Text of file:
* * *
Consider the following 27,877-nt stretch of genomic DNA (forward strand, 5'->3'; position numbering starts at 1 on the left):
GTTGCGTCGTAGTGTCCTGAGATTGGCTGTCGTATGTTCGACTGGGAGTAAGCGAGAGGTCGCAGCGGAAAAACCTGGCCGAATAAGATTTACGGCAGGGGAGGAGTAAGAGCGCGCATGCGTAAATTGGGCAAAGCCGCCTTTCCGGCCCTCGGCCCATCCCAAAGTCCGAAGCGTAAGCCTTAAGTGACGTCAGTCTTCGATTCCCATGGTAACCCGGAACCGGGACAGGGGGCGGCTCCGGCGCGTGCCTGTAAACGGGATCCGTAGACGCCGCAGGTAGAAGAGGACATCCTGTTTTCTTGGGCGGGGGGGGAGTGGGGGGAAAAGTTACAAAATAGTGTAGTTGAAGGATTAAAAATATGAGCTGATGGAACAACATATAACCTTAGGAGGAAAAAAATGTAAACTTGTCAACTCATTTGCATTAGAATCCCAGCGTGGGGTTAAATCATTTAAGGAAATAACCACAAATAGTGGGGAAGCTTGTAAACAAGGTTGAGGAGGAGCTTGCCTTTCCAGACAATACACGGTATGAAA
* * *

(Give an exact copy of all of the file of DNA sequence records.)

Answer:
Consider the following 27,877-nt stretch of genomic DNA (forward strand, 5'->3'; position numbering starts at 1 on the left):
GTTGCGTCGTAGTGTCCTGAGATTGGCTGTCGTATGTTCGACTGGGAGTAAGCGAGAGGTCGCAGCGGAAAAACCTGGCCGAATAAGATTTACGGCAGGGGAGGAGTAAGAGCGCGCATGCGTAAATTGGGCAAAGCCGCCTTTCCGGCCCTCGGCCCATCCCAAAGTCCGAAGCGTAAGCCTTAAGTGACGTCAGTCTTCGATTCCCATGGTAACCCGGAACCGGGACAGGGGGCGGCTCCGGCGCGTGCCTGTAAACGGGATCCGTAGACGCCGCAGGTAGAAGAGGACATCCTGTTTTCTTGGGCGGGGGGGGAGTGGGGGGAAAAGTTACAAAATAGTGTAGTTGAAGGATTAAAAATATGAGCTGATGGAACAACATATAACCTTAGGAGGAAAAAAATGTAAACTTGTCAACTCATTTGCATTAGAATCCCAGCGTGGGGTTAAATCATTTAAGGAAATAACCACAAATAGTGGGGAAGCTTGTAAACAAGGTTGAGGAGGAGCTTGCCTTTCCAGACAATACACGGTATGAAA